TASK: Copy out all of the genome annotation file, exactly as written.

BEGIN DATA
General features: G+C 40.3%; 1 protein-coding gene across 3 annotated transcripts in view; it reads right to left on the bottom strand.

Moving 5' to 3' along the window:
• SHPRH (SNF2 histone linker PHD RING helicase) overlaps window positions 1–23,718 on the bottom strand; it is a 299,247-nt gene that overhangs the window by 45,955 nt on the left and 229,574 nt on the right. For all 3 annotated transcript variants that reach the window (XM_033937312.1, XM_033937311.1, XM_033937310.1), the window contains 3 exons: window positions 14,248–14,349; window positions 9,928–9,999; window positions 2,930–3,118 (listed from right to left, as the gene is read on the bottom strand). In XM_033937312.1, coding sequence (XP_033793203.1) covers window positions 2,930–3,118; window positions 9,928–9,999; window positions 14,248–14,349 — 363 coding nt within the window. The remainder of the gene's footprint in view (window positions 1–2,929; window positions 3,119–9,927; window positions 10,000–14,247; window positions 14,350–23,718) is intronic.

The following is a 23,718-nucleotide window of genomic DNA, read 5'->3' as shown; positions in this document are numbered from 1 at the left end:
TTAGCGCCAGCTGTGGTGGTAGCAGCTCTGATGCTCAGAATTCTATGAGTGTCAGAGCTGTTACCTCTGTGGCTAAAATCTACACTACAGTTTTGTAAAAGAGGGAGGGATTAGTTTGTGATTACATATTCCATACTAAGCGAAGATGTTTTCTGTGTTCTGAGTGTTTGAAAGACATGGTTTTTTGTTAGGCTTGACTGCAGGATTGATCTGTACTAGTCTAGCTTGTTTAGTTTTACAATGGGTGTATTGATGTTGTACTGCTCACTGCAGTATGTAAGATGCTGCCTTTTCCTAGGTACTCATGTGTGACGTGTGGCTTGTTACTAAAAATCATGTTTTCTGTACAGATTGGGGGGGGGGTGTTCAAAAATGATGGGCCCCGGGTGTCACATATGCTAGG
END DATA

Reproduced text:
General features: G+C 40.3%; 1 protein-coding gene across 3 annotated transcripts in view; it reads right to left on the bottom strand.

Moving 5' to 3' along the window:
• SHPRH (SNF2 histone linker PHD RING helicase) overlaps window positions 1–23,718 on the bottom strand; it is a 299,247-nt gene that overhangs the window by 45,955 nt on the left and 229,574 nt on the right. For all 3 annotated transcript variants that reach the window (XM_033937312.1, XM_033937311.1, XM_033937310.1), the window contains 3 exons: window positions 14,248–14,349; window positions 9,928–9,999; window positions 2,930–3,118 (listed from right to left, as the gene is read on the bottom strand). In XM_033937312.1, coding sequence (XP_033793203.1) covers window positions 2,930–3,118; window positions 9,928–9,999; window positions 14,248–14,349 — 363 coding nt within the window. The remainder of the gene's footprint in view (window positions 1–2,929; window positions 3,119–9,927; window positions 10,000–14,247; window positions 14,350–23,718) is intronic.

The following is a 23,718-nucleotide window of genomic DNA, read 5'->3' as shown; positions in this document are numbered from 1 at the left end:
TTAGCGCCAGCTGTGGTGGTAGCAGCTCTGATGCTCAGAATTCTATGAGTGTCAGAGCTGTTACCTCTGTGGCTAAAATCTACACTACAGTTTTGTAAAAGAGGGAGGGATTAGTTTGTGATTACATATTCCATACTAAGCGAAGATGTTTTCTGTGTTCTGAGTGTTTGAAAGACATGGTTTTTTGTTAGGCTTGACTGCAGGATTGATCTGTACTAGTCTAGCTTGTTTAGTTTTACAATGGGTGTATTGATGTTGTACTGCTCACTGCAGTATGTAAGATGCTGCCTTTTCCTAGGTACTCATGTGTGACGTGTGGCTTGTTACTAAAAATCATGTTTTCTGTACAGATTGGGGGGGGGGTGTTCAAAAATGATGGGCCCCGGGTGTCACATATGCTAGG